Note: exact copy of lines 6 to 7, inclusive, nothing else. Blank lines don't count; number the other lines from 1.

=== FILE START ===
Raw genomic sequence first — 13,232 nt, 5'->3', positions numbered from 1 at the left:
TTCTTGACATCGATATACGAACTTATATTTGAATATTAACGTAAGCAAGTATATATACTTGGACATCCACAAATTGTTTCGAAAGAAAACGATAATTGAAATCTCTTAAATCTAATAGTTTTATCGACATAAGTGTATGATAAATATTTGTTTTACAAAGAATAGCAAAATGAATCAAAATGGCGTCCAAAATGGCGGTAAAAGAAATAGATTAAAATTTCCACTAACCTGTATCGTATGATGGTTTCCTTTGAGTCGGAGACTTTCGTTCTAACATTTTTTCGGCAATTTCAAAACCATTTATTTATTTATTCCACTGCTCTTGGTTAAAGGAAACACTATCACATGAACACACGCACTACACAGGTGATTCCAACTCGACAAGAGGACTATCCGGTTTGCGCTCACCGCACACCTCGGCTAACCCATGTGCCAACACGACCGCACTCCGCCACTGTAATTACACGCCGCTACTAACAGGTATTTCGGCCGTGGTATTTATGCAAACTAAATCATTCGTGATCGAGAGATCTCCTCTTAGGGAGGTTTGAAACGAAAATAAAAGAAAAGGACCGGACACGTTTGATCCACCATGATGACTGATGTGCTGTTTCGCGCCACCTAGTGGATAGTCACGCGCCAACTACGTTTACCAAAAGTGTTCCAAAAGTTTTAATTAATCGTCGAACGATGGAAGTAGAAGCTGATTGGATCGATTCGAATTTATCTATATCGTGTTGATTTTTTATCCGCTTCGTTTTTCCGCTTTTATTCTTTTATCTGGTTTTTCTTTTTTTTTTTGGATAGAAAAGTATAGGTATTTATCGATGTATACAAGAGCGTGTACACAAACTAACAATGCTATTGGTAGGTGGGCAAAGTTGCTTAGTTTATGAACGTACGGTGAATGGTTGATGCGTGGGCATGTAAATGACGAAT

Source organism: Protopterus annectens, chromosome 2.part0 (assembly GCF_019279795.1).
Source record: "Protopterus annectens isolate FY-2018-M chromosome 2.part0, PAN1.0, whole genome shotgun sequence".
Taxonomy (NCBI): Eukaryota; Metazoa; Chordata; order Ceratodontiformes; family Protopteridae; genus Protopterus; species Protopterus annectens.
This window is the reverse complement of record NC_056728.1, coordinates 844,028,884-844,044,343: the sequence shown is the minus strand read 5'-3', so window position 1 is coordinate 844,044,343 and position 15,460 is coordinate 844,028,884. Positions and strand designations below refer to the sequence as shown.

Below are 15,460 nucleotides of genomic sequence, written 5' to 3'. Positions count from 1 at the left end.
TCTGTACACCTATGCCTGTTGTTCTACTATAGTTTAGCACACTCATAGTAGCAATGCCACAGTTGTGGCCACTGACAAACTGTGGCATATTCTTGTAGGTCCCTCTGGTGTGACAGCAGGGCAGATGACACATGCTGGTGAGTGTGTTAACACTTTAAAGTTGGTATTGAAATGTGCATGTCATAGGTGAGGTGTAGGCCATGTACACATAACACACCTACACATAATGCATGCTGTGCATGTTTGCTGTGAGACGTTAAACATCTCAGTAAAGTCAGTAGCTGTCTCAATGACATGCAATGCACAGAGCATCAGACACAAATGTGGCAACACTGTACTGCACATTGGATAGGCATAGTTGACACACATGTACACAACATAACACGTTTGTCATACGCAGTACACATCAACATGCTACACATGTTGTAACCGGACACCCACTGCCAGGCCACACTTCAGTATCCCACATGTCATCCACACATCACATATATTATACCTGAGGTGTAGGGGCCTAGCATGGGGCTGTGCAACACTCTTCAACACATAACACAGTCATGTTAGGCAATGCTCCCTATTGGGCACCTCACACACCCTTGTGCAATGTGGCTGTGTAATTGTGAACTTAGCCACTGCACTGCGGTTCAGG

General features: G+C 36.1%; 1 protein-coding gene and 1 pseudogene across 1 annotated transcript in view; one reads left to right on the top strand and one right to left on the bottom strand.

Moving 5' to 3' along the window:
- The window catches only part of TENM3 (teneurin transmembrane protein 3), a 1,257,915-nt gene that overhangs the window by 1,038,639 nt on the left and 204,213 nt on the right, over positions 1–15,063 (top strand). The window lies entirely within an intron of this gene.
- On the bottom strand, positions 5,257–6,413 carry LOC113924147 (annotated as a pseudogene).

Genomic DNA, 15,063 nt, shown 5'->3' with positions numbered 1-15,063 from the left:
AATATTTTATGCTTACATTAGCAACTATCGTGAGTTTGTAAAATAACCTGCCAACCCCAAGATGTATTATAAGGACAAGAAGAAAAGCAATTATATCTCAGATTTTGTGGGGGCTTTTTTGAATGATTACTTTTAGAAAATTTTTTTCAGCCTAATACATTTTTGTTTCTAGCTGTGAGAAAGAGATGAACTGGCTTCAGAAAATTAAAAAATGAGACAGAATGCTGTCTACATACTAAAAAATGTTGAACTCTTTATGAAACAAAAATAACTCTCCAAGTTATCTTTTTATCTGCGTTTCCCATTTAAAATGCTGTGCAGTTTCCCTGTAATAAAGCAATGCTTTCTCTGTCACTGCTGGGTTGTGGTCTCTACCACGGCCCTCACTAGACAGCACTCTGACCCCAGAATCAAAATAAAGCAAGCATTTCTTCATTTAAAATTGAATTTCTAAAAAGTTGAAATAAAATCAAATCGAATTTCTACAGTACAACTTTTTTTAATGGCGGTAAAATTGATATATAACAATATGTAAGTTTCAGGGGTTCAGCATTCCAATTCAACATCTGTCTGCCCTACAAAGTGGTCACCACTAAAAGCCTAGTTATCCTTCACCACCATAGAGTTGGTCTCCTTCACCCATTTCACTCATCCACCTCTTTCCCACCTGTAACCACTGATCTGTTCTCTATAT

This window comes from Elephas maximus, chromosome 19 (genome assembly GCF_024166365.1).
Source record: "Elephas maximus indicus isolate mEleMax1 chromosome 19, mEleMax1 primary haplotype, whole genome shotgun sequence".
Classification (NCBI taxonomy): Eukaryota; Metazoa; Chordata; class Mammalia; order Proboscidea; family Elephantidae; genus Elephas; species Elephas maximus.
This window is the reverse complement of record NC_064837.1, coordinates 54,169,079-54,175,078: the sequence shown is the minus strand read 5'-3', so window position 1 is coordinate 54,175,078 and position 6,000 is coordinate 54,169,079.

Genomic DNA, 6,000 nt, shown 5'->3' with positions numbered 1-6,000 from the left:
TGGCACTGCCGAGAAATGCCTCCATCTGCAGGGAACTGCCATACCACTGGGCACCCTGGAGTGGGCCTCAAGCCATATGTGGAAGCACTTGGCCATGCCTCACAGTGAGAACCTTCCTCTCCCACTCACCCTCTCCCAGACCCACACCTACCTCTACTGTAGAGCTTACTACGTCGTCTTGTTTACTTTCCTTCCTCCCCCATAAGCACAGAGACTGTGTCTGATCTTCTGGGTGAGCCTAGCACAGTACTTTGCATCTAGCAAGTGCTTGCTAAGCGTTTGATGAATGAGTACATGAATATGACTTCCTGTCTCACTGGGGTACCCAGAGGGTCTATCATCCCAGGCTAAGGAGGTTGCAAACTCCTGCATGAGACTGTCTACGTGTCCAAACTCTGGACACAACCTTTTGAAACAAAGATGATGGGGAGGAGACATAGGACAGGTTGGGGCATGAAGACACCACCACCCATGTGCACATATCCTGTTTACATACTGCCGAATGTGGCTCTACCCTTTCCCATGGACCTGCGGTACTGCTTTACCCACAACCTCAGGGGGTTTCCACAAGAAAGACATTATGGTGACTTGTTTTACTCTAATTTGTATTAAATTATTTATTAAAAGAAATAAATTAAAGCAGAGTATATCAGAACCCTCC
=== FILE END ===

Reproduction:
This window is the reverse complement of record NC_056728.1, coordinates 844,028,884-844,044,343: the sequence shown is the minus strand read 5'-3', so window position 1 is coordinate 844,044,343 and position 15,460 is coordinate 844,028,884. Positions and strand designations below refer to the sequence as shown.

Below are 15,460 nucleotides of genomic sequence, written 5' to 3'. Positions count from 1 at the left end.